El Desperado looks to keep his push for this month’s finals going as he faces YOH in today’s Best of the Super Junior main event.
Kosei Fujita and Ryohei Oiwa went to a draw in 10:00 (**½)
Best of the Super Junior 28 – Master Wato pinned Yoshinobu Kanemaru in 10:28 (***¼)
Best of the Super Junior 28 – Robbie Eagles submitted DOUKI in 11:53 (***½)
Best of the Super Junior 28 – BUSHI pinned Taiji Ishimori in 13:35 (***¼)
Best of the Super Junior 28 – El Phantasmo submitted SHO in 11:46 (***)
Best of the Super Junior 28 – Hiromu Takahashi pinned Ryusuke Taguchi in 8:56 (***½)
Best of the Super Junior 28 – YOH pinned El Desperado in 18:29 (***¼)
We’re in the main arena of Saitama’s Gymnasium of Tokorozawa Citizen today… and for those wondering, yes, I’m watching this before the World Tag League show that dropped on-demand from Thursday.
Kosei Fujita vs. Ryohei Oiwa
This’ll be the last of the Young Lion matches for now – tomorrow in Yamanashi, Oiwa’s got Shingo Takagi before the Young Lion “cub cup” resumes…
We start with a search for a waistlock as Oiwa’s taken to the mat in a side headlock instead… he gets to the ropes, but we’re back on the mat as Fujita’s instantly taken down in another side headlock. A cravat followed, but Oiwa gets back up out of the snapmare, only to get trapped in headscissors and a hammerlock before he fought back with a heel hook that forced Fujita to drag himself to the ropes for a break.
Oiwa stomps away on Fujita to break that grip on the ropes, so he could go back in with a leg lock, before a bloodied Fujita looked to fight back with elbows. Eventually a dropkick gets Fujita back in it, as he fires off some more elbows ahead of a double wristlock and a Fujiwara armbar that ended in the ropes.
Fujita keeps going with a cross armbar, but that’s right by the ropes as Oiwa manages to build back with a bodyslam and a dropkick. A shoulder tackle gets a two-count as we hit the final minute of the time limit, ahead of the typical Boston crab that Fujita managed to break in the ropes. Oiwa almost gets caught with a roll-up, but kicks out at two just before the time limit expired. They’re getting there, but we’re still dealing with draws… **½
Best of the Super Junior 28: Yoshinobu Kanemaru vs. Master Wato
Kanemaru beat Wato in Jingu last year in what was Wato’s first big singles match after his return…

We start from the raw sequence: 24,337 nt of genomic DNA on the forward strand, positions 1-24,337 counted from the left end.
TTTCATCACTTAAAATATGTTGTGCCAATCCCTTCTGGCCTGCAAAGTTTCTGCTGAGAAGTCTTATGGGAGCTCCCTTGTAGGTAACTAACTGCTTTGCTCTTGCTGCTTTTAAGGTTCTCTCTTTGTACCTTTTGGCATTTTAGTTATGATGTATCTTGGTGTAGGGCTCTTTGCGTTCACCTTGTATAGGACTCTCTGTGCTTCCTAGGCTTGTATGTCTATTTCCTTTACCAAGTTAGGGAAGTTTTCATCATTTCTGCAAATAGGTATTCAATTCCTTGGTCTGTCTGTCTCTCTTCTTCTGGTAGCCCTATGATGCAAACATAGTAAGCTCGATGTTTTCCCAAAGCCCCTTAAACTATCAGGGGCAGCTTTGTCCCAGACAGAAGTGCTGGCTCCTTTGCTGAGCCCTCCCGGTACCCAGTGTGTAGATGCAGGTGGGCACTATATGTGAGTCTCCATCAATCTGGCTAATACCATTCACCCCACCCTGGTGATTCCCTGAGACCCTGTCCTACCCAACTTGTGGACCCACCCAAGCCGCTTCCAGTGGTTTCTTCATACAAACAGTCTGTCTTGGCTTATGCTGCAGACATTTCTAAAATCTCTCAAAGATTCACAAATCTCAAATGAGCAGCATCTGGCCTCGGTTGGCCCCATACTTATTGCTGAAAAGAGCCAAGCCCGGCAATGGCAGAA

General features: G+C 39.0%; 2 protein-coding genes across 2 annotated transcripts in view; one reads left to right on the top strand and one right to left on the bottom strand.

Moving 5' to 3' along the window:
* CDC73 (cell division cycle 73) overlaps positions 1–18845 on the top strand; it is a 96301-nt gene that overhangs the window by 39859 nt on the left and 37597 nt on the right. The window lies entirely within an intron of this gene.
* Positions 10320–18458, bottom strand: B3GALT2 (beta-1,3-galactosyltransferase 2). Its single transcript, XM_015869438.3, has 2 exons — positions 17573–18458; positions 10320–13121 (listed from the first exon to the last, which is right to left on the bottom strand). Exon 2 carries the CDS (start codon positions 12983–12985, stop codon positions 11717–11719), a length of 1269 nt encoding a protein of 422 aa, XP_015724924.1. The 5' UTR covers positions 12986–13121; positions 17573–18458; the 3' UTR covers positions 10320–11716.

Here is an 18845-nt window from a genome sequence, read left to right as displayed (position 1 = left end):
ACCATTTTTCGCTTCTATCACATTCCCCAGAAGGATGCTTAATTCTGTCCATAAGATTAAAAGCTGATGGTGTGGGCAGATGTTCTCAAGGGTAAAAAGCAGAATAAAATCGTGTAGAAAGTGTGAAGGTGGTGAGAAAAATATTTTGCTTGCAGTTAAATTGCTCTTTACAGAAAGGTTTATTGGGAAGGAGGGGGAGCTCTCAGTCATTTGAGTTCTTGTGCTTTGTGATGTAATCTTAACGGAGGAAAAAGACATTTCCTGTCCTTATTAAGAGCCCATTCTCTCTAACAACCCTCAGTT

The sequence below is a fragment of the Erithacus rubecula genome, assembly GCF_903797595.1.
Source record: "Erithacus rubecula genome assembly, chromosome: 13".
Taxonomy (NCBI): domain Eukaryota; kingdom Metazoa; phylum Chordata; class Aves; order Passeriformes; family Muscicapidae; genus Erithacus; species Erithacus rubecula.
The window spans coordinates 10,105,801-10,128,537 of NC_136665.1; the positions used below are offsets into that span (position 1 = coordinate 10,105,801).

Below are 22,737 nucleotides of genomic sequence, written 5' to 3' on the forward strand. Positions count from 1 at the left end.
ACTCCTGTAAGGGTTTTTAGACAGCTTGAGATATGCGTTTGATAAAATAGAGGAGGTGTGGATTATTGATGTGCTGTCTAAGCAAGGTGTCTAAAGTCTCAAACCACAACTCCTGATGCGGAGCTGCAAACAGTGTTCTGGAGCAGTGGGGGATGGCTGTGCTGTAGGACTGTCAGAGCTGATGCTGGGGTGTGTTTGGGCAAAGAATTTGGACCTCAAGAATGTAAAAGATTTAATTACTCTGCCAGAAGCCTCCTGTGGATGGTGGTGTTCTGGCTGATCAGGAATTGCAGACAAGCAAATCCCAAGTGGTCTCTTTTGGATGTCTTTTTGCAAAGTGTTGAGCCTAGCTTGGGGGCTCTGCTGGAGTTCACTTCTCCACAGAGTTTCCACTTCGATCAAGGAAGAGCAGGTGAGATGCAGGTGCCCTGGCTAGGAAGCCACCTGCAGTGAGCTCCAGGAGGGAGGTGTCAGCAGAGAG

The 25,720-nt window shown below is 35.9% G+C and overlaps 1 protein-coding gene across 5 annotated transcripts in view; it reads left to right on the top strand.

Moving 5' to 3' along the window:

Kanemaru jumped Wato before the bell, having had Taichi accompany him to ringside to, err, do commentary. Wato shrugged it off and headed for the apron, but his springboard uppercut came up short as a flurry of kicks ends up taking Kanemaru to the outside. A low dropkick in return stops Wato’s dreams of diving, and gave Kanemaru a clear point of attack.
Wrenching back on the leg, Kanemaru keeps Wato grounded, as did another low dropkick, which then set up for a low dropkick as Kanemaru continued to dominate. Wato tries to fight back, but his eyes get raked before Wato found a way through with a leg lariat. Some headscissors take Kanemaru outside as a corkscrew tornillo followed, with another flurry of kicks coming from Wato back inside.
Wato can only get a two-count over Kanemaru there, before his attempt at Recientemente was blocked as Kanemaru went back to the low dropkicks. A snap Dragon screw sets up Kanemaru for a Figure Four, but Wato rolls into the ropes to break the hold, before Kanemaru nearly ended things with a moonsault.
Wato escapes a suplex, but eats an enziguiri before that darned low dropkick again set up for a Figure Four… but this time Wato cradled Kanemaru for a near-fall. A corkscrew roundhouse takes Kanemaru down as Recientemente followed, then a Tenzan Tombstone Driver as Kanemaru was left laying in the corner… allowing Wato to hit RPP for the win. A decent opener, but that loss may well end Kanemaru’s realistic chances of making the finals as inconsistency in results bites him at the worst time. ***¼
Best of the Super Junior 28: DOUKI vs. Robbie Eagles
Eagles has won their two prior meetings – both in the Best of the Super Junior tournament – but DOUKI needs a win to stay alive here…
Once we get going, DOUKI and Eagles try some of their big stuff early, with Eagles going for the Ron Miller Special in the opening minute, only for DOUKI to push him away. A tijeras takes DOUKI down, as does a spinning heel kick as DOUKI was sent outside for an aborted dive… only for a switcheroo to lead to DOUKI landing a dive, then an Asai moonsault.